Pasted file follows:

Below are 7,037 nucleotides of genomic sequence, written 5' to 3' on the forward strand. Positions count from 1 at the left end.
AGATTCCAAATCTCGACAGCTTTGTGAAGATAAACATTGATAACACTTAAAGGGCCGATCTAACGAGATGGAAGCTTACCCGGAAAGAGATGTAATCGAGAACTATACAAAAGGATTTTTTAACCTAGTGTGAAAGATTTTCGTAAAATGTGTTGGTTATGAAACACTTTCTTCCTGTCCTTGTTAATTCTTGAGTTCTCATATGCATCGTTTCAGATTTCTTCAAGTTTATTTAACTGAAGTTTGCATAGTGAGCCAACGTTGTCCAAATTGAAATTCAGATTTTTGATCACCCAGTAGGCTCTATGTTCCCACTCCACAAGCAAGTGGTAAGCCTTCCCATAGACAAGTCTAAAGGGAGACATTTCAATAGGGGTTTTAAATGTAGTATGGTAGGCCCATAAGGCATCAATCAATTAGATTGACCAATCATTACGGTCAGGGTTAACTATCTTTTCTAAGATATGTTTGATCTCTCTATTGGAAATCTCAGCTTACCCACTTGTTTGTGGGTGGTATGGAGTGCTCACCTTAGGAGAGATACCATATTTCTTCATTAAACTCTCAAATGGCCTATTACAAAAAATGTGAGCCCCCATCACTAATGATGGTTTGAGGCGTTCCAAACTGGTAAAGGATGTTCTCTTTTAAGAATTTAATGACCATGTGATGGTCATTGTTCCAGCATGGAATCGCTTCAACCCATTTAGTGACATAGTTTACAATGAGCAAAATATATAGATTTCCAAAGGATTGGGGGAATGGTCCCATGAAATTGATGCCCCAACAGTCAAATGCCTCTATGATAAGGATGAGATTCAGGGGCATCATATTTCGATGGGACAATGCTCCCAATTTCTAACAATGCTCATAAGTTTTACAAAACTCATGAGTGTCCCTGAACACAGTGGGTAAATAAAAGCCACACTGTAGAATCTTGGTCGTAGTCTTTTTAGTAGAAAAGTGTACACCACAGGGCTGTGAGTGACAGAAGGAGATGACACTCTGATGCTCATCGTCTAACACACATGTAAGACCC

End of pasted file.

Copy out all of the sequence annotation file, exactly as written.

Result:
Below are 7,037 nucleotides of genomic sequence, written 5' to 3' on the forward strand. Positions count from 1 at the left end.
AGATTCCAAATCTCGACAGCTTTGTGAAGATAAACATTGATAACACTTAAAGGGCCGATCTAACGAGATGGAAGCTTACCCGGAAAGAGATGTAATCGAGAACTATACAAAAGGATTTTTTAACCTAGTGTGAAAGATTTTCGTAAAATGTGTTGGTTATGAAACACTTTCTTCCTGTCCTTGTTAATTCTTGAGTTCTCATATGCATCGTTTCAGATTTCTTCAAGTTTATTTAACTGAAGTTTGCATAGTGAGCCAACGTTGTCCAAATTGAAATTCAGATTTTTGATCACCCAGTAGGCTCTATGTTCCCACTCCACAAGCAAGTGGTAAGCCTTCCCATAGACAAGTCTAAAGGGAGACATTTCAATAGGGGTTTTAAATGTAGTATGGTAGGCCCATAAGGCATCAATCAATTAGATTGACCAATCATTACGGTCAGGGTTAACTATCTTTTCTAAGATATGTTTGATCTCTCTATTGGAAATCTCAGCTTACCCACTTGTTTGTGGGTGGTATGGAGTGCTCACCTTAGGAGAGATACCATATTTCTTCATTAAACTCTCAAATGGCCTATTACAAAAAATGTGAGCCCCCATCACTAATGATGGTTTGAGGCGTTCCAAACTGGTAAAGGATGTTCTCTTTTAAGAATTTAATGACCATGTGATGGTCATTGTTCCAGCATGGAATCGCTTCAACCCATTTAGTGACATAGTTTACAATGAGCAAAATATATAGATTTCCAAAGGATTGGGGGAATGGTCCCATGAAATTGATGCCCCAACAGTCAAATGCCTCTATGATAAGGATGAGATTCAGGGGCATCATATTTCGATGGGACAATGCTCCCAATTTCTAACAATGCTCATAAGTTTTACAAAACTCATGAGTGTCCCTGAACACAGTGGGTAAATAAAAGCCACACTGTAGAATCTTGGTCGTAGTCTTTTTAGTAGAAAAGTGTACACCACAGGGCTGTGAGTGACAGAAGGAGATGACACTCTGATGCTCATCGTCTAACACACATGTAAGACCC